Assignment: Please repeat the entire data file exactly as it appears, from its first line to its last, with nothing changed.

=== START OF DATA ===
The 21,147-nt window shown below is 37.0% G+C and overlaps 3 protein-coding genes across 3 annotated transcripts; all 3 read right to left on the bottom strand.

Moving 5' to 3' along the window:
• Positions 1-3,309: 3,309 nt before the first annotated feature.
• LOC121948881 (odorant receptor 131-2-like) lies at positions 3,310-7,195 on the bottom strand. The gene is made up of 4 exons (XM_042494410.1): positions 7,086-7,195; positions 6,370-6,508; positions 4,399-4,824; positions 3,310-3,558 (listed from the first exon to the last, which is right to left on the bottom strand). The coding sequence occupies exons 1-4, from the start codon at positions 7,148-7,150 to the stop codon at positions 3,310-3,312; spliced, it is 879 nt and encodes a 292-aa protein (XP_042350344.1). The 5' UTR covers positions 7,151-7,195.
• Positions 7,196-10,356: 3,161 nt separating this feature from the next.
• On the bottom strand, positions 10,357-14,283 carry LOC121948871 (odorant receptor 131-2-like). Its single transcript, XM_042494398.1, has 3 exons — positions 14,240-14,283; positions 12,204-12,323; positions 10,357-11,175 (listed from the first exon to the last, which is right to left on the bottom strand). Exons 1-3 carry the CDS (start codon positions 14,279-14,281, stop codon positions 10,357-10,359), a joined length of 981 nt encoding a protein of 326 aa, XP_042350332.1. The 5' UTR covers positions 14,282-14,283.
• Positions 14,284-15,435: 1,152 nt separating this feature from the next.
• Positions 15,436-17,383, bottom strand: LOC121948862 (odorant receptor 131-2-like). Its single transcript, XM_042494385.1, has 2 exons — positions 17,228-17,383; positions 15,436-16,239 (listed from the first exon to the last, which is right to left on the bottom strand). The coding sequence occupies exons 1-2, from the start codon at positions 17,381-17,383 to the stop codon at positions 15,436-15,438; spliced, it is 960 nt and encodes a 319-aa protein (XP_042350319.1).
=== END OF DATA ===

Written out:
The 21,147-nt window shown below is 37.0% G+C and overlaps 3 protein-coding genes across 3 annotated transcripts; all 3 read right to left on the bottom strand.

Moving 5' to 3' along the window:
• Positions 1-3,309: 3,309 nt before the first annotated feature.
• LOC121948881 (odorant receptor 131-2-like) lies at positions 3,310-7,195 on the bottom strand. The gene is made up of 4 exons (XM_042494410.1): positions 7,086-7,195; positions 6,370-6,508; positions 4,399-4,824; positions 3,310-3,558 (listed from the first exon to the last, which is right to left on the bottom strand). The coding sequence occupies exons 1-4, from the start codon at positions 7,148-7,150 to the stop codon at positions 3,310-3,312; spliced, it is 879 nt and encodes a 292-aa protein (XP_042350344.1). The 5' UTR covers positions 7,151-7,195.
• Positions 7,196-10,356: 3,161 nt separating this feature from the next.
• On the bottom strand, positions 10,357-14,283 carry LOC121948871 (odorant receptor 131-2-like). Its single transcript, XM_042494398.1, has 3 exons — positions 14,240-14,283; positions 12,204-12,323; positions 10,357-11,175 (listed from the first exon to the last, which is right to left on the bottom strand). Exons 1-3 carry the CDS (start codon positions 14,279-14,281, stop codon positions 10,357-10,359), a joined length of 981 nt encoding a protein of 326 aa, XP_042350332.1. The 5' UTR covers positions 14,282-14,283.
• Positions 14,284-15,435: 1,152 nt separating this feature from the next.
• Positions 15,436-17,383, bottom strand: LOC121948862 (odorant receptor 131-2-like). Its single transcript, XM_042494385.1, has 2 exons — positions 17,228-17,383; positions 15,436-16,239 (listed from the first exon to the last, which is right to left on the bottom strand). The coding sequence occupies exons 1-2, from the start codon at positions 17,381-17,383 to the stop codon at positions 15,436-15,438; spliced, it is 960 nt and encodes a 319-aa protein (XP_042350319.1).